Femoral venous access is obtained in the right femoral vein. A 3-4 mm skin incision and perhaps subcutaneous separation of the access site are done to ease advancement of the transseptal and delivery sheath. Some operators prefer to use a short 12-16 Fr introducer for the groin. Transseptal puncture (TSP) is performed under fluoroscopic and preferably TEE guidance in the inferoposterior portion of the fossa ovalis using, e.g., a BRK-1™ needle (St. Jude Medical) which usually provides adequate support and proper angulation for accurate puncture. Other systems are available and used with excellent success. TSP at the optimal puncture site is important to facilitate proper orientation of the delivery sheath in relation to the LAA. In this respect TEE guidance of TSP is instrumental. The TEE operator initially provides a bicaval view, to show the superior and inferior portion of the fossa. This view allows the operator to place the transseptal needle at the inferior axis of the fossa. Once tenting of the atrial septum has been observed, the TEE operator switches the view to a short-axis aortic view to show the anterior and posterior axis of the fossa. In this view the position of the transseptal sheath may be corrected to ensure a posterior puncture. A 3D TEE probe may allow the use of biplanar views showing the inferior and posterior axes of the atrial septum at the same time (x-plane). A PFO may be used for LAAO31. However, it may result in more challenging delivery sheath orientation due to the superior entrance into the left atrium. The majority of operators prefer a directed inferoposterior transseptal approach. If the interatrial septum is thick and difficult to puncture, the needle stylet or diathermy may help. Radiofrequency puncture needles are also available.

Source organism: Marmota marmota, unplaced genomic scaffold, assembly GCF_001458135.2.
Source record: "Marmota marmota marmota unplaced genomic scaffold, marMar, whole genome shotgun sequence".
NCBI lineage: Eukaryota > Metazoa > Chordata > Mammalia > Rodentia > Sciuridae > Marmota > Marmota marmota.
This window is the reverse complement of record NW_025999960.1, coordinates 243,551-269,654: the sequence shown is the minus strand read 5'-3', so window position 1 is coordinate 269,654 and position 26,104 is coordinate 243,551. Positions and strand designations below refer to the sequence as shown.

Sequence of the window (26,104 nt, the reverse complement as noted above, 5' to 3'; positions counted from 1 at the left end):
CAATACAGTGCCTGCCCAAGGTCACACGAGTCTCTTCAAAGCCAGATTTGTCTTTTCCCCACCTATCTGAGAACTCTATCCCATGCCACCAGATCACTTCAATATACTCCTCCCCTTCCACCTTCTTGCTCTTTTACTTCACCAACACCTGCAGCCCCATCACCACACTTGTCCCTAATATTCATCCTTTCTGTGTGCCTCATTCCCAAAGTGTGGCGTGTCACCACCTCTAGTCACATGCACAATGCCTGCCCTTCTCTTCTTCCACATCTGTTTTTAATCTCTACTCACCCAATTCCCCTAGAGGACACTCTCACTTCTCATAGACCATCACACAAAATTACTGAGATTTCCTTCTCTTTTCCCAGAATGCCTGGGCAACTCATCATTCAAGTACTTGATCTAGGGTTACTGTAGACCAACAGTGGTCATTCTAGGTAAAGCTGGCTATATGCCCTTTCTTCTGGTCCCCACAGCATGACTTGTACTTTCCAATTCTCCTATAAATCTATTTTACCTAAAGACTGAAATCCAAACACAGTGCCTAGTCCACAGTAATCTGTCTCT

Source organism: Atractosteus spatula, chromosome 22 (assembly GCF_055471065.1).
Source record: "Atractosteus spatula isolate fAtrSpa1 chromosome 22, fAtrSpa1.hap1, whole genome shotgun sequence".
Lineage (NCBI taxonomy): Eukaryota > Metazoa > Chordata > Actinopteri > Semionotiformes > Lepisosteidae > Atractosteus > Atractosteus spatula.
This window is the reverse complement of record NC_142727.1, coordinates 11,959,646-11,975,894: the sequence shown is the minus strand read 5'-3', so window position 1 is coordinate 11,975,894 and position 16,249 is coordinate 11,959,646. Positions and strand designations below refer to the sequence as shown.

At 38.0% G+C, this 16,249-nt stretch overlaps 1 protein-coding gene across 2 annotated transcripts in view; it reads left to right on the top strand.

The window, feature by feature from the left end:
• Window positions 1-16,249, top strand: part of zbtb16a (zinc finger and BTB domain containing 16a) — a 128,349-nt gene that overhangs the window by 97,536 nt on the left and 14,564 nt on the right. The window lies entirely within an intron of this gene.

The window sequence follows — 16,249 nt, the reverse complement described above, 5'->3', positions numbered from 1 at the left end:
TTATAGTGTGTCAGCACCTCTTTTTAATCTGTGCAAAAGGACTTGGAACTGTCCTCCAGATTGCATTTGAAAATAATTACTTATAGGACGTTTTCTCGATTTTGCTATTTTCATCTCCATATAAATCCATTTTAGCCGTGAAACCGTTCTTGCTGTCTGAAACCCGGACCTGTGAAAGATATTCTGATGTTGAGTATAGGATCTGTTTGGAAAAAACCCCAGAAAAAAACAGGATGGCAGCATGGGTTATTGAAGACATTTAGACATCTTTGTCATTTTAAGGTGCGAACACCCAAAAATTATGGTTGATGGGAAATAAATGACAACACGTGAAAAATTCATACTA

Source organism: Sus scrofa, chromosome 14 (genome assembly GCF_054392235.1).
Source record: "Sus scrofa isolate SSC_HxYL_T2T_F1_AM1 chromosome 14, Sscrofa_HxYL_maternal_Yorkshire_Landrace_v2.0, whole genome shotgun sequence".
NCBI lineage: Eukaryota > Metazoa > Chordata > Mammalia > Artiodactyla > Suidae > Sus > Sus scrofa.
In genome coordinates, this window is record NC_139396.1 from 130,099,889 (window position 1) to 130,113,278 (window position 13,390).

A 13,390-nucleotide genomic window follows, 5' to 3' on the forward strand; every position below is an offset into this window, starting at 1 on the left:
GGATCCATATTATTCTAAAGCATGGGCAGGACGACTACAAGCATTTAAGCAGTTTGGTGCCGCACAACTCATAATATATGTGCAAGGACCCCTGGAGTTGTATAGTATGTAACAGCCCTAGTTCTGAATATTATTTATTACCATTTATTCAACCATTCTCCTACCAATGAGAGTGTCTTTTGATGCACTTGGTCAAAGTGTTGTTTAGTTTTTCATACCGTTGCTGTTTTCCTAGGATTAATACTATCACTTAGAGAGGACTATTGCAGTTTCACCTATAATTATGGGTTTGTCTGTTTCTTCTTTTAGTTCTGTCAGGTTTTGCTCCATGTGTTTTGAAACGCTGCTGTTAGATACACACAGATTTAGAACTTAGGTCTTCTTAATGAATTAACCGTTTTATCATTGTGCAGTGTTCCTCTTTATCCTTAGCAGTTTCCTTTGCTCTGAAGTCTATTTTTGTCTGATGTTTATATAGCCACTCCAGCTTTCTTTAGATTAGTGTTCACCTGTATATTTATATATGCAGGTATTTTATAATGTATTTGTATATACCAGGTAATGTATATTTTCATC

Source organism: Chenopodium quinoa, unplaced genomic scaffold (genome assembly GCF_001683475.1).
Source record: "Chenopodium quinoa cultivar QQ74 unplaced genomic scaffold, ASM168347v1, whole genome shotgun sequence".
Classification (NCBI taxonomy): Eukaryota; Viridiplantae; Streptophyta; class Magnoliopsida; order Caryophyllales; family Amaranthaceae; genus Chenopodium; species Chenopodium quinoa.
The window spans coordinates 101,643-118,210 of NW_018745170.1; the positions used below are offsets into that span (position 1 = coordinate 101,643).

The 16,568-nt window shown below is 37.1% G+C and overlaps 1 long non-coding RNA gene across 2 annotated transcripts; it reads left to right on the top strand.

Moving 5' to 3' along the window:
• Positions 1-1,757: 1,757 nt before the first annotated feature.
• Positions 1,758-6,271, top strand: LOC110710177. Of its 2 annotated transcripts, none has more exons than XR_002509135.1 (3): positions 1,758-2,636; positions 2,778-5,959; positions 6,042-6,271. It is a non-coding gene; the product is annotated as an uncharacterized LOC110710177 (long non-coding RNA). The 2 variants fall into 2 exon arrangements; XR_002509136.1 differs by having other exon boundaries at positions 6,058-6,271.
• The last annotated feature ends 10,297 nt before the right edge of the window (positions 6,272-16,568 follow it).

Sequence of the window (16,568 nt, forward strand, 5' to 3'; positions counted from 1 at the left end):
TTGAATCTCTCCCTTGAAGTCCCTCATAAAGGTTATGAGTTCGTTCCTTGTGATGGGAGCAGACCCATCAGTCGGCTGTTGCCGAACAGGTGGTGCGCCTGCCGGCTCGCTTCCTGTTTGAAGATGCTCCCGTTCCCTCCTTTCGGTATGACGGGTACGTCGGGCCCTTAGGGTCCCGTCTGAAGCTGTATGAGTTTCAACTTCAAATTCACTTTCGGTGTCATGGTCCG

Administration of unfractionated heparin is required, targeting an activated clotting time (ACT) of 250-300 seconds. The initial dose is 100 IU/kg. The timing of heparinisation varies. Some operators administer the complete dosage before, others only half of the dosage before and the remaining half after successful TSP. Some give the full dosage only after TSP. The half dose approach is a good compromise as it provides some antithrombotic protection in case of a difficult or prolonged TSP. Once access to the LA has been attained, it is of paramount importance to ensure adequate anticoagulation to avoid thrombus formation on wires and on or in catheters within the thrombogenic environment of the fibrillating LA. Adequate and regular flushing of the catheters serves the same purpose.
LAA angiographic calibration and sizing – fluoroscopy views